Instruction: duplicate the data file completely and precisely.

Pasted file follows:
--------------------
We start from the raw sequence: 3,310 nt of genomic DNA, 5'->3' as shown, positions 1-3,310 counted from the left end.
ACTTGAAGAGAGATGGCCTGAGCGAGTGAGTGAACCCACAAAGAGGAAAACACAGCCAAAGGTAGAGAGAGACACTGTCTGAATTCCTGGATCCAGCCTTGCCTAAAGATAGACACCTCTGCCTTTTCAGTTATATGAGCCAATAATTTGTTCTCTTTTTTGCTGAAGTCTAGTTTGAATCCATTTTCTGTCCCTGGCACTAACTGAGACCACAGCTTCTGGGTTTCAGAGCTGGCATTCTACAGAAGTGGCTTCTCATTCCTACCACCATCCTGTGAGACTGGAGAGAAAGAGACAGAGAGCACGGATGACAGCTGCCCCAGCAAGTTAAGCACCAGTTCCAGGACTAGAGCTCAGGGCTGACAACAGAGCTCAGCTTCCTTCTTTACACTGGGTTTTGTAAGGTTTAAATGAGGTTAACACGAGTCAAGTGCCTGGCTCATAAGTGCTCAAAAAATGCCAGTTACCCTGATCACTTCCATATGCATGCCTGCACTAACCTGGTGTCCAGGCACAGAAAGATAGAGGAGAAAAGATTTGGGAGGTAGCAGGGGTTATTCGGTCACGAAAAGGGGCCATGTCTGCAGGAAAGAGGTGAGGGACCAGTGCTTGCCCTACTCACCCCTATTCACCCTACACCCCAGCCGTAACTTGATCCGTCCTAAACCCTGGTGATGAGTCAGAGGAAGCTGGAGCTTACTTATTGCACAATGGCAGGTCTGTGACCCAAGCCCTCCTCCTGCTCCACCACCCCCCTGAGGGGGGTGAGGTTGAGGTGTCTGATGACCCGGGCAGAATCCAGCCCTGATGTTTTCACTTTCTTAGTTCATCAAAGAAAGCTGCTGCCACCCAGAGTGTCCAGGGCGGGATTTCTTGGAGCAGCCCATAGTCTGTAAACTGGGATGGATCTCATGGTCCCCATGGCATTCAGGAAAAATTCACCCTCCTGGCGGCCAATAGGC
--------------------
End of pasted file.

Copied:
We start from the raw sequence: 3,310 nt of genomic DNA, 5'->3' as shown, positions 1-3,310 counted from the left end.
ACTTGAAGAGAGATGGCCTGAGCGAGTGAGTGAACCCACAAAGAGGAAAACACAGCCAAAGGTAGAGAGAGACACTGTCTGAATTCCTGGATCCAGCCTTGCCTAAAGATAGACACCTCTGCCTTTTCAGTTATATGAGCCAATAATTTGTTCTCTTTTTTGCTGAAGTCTAGTTTGAATCCATTTTCTGTCCCTGGCACTAACTGAGACCACAGCTTCTGGGTTTCAGAGCTGGCATTCTACAGAAGTGGCTTCTCATTCCTACCACCATCCTGTGAGACTGGAGAGAAAGAGACAGAGAGCACGGATGACAGCTGCCCCAGCAAGTTAAGCACCAGTTCCAGGACTAGAGCTCAGGGCTGACAACAGAGCTCAGCTTCCTTCTTTACACTGGGTTTTGTAAGGTTTAAATGAGGTTAACACGAGTCAAGTGCCTGGCTCATAAGTGCTCAAAAAATGCCAGTTACCCTGATCACTTCCATATGCATGCCTGCACTAACCTGGTGTCCAGGCACAGAAAGATAGAGGAGAAAAGATTTGGGAGGTAGCAGGGGTTATTCGGTCACGAAAAGGGGCCATGTCTGCAGGAAAGAGGTGAGGGACCAGTGCTTGCCCTACTCACCCCTATTCACCCTACACCCCAGCCGTAACTTGATCCGTCCTAAACCCTGGTGATGAGTCAGAGGAAGCTGGAGCTTACTTATTGCACAATGGCAGGTCTGTGACCCAAGCCCTCCTCCTGCTCCACCACCCCCCTGAGGGGGGTGAGGTTGAGGTGTCTGATGACCCGGGCAGAATCCAGCCCTGATGTTTTCACTTTCTTAGTTCATCAAAGAAAGCTGCTGCCACCCAGAGTGTCCAGGGCGGGATTTCTTGGAGCAGCCCATAGTCTGTAAACTGGGATGGATCTCATGGTCCCCATGGCATTCAGGAAAAATTCACCCTCCTGGCGGCCAATAGGC